Depression is the one mental illness which none of us are entirely immune from. ‘Life’s a bitch’ (or at least can be!) as the blasé but not entirely untrue saying goes, and at least 1 in 10 adults will consequently experience depression at some point during their lives. Abuse, conflict, loss, genetics (which don’t directly cause depression, but can certainly make one more prone to it), medication, illness, and drugs are all potential causes. More ordinary but significant life changes can also cause depression in some people. For example, a recent study concluded that women with unwanted pregnancies were twice as likely to fall into depression, instead of the usual 1 in 4 statistic. The mental strain of pregnancy and post-pregnancy also leaves women at higher risk of depression - with current figures showing a substantial 14-23% and 10-20% of women experiencing symptoms respectively. A combination of hormones, the stress and anxiety of bringing a new life into the world, and the practical and financial strains of having a child can all trigger depression, which can be especially dangerous for a mother-to-be and her unborn baby. In this situation, it’s essential to get professional help.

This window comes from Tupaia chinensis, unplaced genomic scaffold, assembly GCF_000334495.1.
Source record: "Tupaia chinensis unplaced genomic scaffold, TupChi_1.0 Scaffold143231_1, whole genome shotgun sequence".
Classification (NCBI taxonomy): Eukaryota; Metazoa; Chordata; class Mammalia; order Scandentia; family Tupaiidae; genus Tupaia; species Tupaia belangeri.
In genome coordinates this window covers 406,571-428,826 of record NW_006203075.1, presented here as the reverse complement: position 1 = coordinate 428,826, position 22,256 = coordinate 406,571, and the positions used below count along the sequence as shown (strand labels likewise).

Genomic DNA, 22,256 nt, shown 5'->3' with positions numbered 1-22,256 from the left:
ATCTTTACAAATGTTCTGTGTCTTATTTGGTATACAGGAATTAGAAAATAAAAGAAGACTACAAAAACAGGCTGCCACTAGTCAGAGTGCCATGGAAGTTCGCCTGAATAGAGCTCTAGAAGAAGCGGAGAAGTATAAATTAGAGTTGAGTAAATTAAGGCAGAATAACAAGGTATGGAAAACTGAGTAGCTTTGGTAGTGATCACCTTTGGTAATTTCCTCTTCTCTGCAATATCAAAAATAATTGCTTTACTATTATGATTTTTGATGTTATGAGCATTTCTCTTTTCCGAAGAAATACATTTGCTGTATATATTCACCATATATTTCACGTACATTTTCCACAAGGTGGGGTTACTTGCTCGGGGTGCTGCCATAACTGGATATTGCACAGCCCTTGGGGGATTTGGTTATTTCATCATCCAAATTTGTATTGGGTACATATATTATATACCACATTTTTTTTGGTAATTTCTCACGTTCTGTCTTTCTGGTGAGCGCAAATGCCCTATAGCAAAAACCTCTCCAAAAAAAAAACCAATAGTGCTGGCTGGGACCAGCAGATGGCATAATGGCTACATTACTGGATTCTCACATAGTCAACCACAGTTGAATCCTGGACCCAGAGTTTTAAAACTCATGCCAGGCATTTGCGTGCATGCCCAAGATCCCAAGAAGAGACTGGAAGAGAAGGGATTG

Studies have also revealed that those with a negative body image (particularly young adults) were prone to becoming depressed , more so than those with other pre-existing mental illnesses. Other findings indicate that bisexual men are more at risk of depression than closeted gay men, whilst a link has been made between sibling rivalry in childhood and depression in later life. Massively varied findings such as these all serve to illustrate just how vast the potential causes of depression are, among-st all demographics – but niches aside, they all indicate the exact same thing - depression can affect us all, no matter who we are.
So why do so many of us keep sch-tum about it?